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Document Max. Freq Min. Freq
Comte de Paris, History of the Civil War in America. Vol. 2. (ed. Henry Coppee , LL.D.) 211 5 Browse Search
William Swinton, Campaigns of the Army of the Potomac 174 24 Browse Search
Edward Porter Alexander, Military memoirs of a Confederate: a critical narrative 107 1 Browse Search
Maj. Jed. Hotchkiss, Confederate Military History, a library of Confederate States Military History: Volume 3, Virginia (ed. Clement Anselm Evans) 63 1 Browse Search
Brigadier-General Ellison Capers, Confederate Military History, a library of Confederate States Military History: Volume 5, South Carolina (ed. Clement Anselm Evans) 47 5 Browse Search
Rebellion Record: a Diary of American Events: Documents and Narratives, Volume 10. (ed. Frank Moore) 42 34 Browse Search
A. J. Bennett, private , First Massachusetts Light Battery, The story of the First Massachusetts Light Battery , attached to the Sixth Army Corps : glance at events in the armies of the Potomac and Shenandoah, from the summer of 1861 to the autumn of 1864. 38 6 Browse Search
Southern Historical Society Papers, Volume 10. (ed. Reverend J. William Jones) 37 7 Browse Search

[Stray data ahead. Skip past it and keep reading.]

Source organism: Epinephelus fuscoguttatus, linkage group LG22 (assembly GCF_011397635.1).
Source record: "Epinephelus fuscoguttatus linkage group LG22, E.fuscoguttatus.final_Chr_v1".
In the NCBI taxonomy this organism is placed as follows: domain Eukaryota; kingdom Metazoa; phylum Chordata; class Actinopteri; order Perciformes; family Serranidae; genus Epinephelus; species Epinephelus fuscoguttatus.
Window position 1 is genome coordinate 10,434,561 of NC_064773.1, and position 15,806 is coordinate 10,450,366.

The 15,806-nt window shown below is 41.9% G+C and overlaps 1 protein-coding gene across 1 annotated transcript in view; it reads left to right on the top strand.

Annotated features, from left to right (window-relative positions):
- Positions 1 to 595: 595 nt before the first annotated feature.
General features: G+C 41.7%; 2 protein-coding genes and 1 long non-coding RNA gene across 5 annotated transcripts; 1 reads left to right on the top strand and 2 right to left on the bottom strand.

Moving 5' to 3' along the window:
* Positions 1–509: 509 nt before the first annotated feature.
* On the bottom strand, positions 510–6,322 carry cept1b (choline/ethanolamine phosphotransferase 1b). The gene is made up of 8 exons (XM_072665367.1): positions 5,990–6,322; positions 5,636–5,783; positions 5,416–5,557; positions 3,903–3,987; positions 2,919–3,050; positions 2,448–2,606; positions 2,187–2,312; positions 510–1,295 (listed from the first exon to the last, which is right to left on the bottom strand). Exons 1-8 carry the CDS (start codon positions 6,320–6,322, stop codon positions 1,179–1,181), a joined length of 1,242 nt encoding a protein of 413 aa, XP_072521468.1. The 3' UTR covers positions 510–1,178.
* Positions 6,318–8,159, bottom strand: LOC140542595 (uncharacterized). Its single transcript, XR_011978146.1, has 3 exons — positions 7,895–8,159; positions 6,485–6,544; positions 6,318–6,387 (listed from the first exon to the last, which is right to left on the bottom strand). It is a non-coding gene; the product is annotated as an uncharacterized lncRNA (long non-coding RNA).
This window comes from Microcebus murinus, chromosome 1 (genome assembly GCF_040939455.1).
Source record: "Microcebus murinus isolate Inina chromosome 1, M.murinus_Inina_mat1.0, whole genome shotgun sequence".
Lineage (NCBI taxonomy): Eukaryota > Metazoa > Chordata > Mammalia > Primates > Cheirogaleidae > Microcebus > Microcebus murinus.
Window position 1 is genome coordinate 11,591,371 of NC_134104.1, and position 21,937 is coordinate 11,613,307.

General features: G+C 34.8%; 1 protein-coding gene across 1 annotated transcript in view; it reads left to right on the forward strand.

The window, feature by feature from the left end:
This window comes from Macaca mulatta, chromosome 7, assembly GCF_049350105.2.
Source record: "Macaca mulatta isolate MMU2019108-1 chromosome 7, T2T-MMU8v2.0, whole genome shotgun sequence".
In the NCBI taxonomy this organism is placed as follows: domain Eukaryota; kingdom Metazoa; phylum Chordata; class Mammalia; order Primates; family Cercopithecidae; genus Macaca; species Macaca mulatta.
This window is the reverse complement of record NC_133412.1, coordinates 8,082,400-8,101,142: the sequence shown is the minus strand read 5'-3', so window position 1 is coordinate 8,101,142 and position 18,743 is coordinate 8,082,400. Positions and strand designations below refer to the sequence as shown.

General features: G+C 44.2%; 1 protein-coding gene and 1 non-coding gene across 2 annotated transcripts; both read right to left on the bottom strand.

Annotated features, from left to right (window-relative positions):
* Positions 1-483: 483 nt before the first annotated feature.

Jubal Anderson Early, Ruth Hairston Early, Lieutenant General Jubal A. Early , C. S. A. 37 3 Browse Search
Rebellion Record: a Diary of American Events: Documents and Narratives, Volume 9. (ed. Frank Moore) 36 10 Browse Search
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Browsing named entities in The Daily Dispatch: November 24, 1862., [Electronic resource]. You can also browse the collection for Sumner or search for Sumner in all documents.

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The Daily Dispatch: November 24, 1862., [Electronic resource], From Fredericksburg.--the surrender of the town Demanded. (search)
The delay in sending it to headquarters was such that the Mayor read it at 20 minutes to 5 o'clock. He at once wrote a dignified remonstrance. The summons stated that the town having afforded stores and clothing to the rebels, and the railroad offering facilities to our army, this state of things could no longer be suffered, and unless we surrendered by five o'clock P. M., he would give sixteen hours to remove the aged and infirm, when he should proceed to shell the town. It was signed by Sumner, but stated to be by authority of Burnside. He promised when the town was taken to afford such protection to property and persons as the Government of the United States has now determined on. This is not the precise wording of the promise, but its substance. We regarded it of course as a threat of harsh, rather than a promise of mild treatment. Our reply stated the impossibility of complying with the request, from the short time allowed and from the fact that they fired at the cars our ch